Founding Principal, Crossroads Preparatory Academy
Kirsten Brown-Persley is committed to equipping students with the educational tools necessary for them to pursue any path they desire. Ms. Brown-Persley graduated from the University of Missouri-Kansas City’s Institute for Urban Education (IUE). Since graduating from the IUE, Ms. Brown has led professional development sessions for educators across the country for UMKC, Teach for America, Kansas City Teacher Residency Program, and the Kauffman Teacher-Leader Fellowship.
Ms. Brown-Persley completed the Leading Educators Fellowship program and has completed her Master’s in Educational Leadership and Policy Studies at the University of Missouri-Columbia. She was also an Educational Leadership and Policy Analysis Fellow at the University of Missouri-Columbia. In 2017, Ms. Brown-Perlsey began her work as Founding Principal of Crossroads Preparatory Academy.
Ms. Brown-Persley is currently pursuing her E.d.D. in Educational Leadership and Policy Studies at the University of Kansas (KU).
Who is a Black hero or heroine that has motivated you in your career? / Who are you celebrating this Black History Month?
A Black heroine that motivates me in my career is Harriet Tubman. Harriet Tubman was in the business of getting into what John Lewis coined as “good trouble”. She was unapologetic in her pursuit to bring about liberation, even if it meant risking her life and circumventing laws. She risked her life and worked tirelessly to help others realize their dream of freedom. I believe that education has the power to liberate and that society has an obligation to do whatever it takes to ensure that all are afforded the opportunity to have the best education that equips students to realize their dreams. It is my aim to fight until all students have equitable access to the liberating power of an effective education.
How has the history of Black and African American people in Kansas City impacted the work that you do?
The history of Black and African American people in Kansas City has impacted the work that I do because Kansas City has such a rich Black history that I can draw upon for inspiration whenever I need to be re-grounded in my work. Black people are resilient and mighty and ingenious. The 18th and Vine District has so many examples of the greatness of Blackness housed in one district. The Negro Leagues Baseball Museum, for example, houses so many powerful stories of these attributes that remind me that all things are possible and that I can persevere and thrive despite any challenge and setback I may face.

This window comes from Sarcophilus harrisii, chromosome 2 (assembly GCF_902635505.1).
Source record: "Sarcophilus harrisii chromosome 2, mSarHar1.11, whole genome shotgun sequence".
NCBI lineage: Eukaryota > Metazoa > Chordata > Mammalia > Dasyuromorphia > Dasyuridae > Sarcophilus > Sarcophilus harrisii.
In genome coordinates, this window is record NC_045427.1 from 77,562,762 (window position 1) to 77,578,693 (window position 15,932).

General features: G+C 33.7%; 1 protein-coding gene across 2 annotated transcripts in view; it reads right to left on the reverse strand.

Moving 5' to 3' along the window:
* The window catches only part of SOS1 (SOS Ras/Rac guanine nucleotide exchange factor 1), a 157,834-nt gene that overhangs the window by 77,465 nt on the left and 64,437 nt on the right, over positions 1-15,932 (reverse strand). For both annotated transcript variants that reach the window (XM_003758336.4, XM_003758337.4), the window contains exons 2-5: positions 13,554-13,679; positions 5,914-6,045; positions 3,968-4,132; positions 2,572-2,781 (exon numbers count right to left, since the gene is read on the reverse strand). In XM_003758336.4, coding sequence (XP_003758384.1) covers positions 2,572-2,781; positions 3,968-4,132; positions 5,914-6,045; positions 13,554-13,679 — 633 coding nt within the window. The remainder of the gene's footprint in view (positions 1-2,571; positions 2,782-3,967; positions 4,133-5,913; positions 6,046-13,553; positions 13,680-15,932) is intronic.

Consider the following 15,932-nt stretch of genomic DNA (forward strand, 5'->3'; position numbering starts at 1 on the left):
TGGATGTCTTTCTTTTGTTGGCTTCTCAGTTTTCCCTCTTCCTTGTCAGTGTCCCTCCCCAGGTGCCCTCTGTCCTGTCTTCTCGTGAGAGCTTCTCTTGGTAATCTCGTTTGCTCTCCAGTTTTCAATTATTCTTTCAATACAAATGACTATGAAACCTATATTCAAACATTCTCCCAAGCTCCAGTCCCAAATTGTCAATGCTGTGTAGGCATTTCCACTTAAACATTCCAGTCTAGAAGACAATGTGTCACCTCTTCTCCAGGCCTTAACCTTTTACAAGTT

What is the most essential work that must be done to ensure equity for Black students in Kansas City?
I believe the most essential work that must be done to ensure equity for Black students in Kansas City is ensure that students are equipped with the vision, plan, and skills to realize their dreams. Over the years, I have seen too many students lose sight of the big dreams they had when they were younger because they were ill-equipped to realize their dreams due to a lack of a plan and the requisite skills and knowledge needed to succeed in realizing their dream. Educators must know their students well and must be responsive to their goals by working alongside students to create a strategic plan of action that will enable them to know the steps needed in order to move towards their dreams. One way in which this can happen is through authentic learning opportunities that equip students with the skills, supports, and experiences that will better prepare them for the future they envision.
What is a cause or organization that you would encourage KC citizens to research this black history month?
An organization I would encourage KC citizens to research this Black History Month is the Parent Leadership Training Institute Kansas City (PLTIKC). Although this organization is not specific to the Black community, it is a powerful organization that Black parents can participate in so that more parent voices can be amplified in order to bring change and awareness around issues that matter most to parents. PLTIKC puts parents in the driver’s seat so that they are trained to take their rightful spot at the tables in which decisions that impact children are made. PLTIKC equips parents to become high impact advocates so that they are guiding decisions, policies, and practices that impact the children in their community and beyond.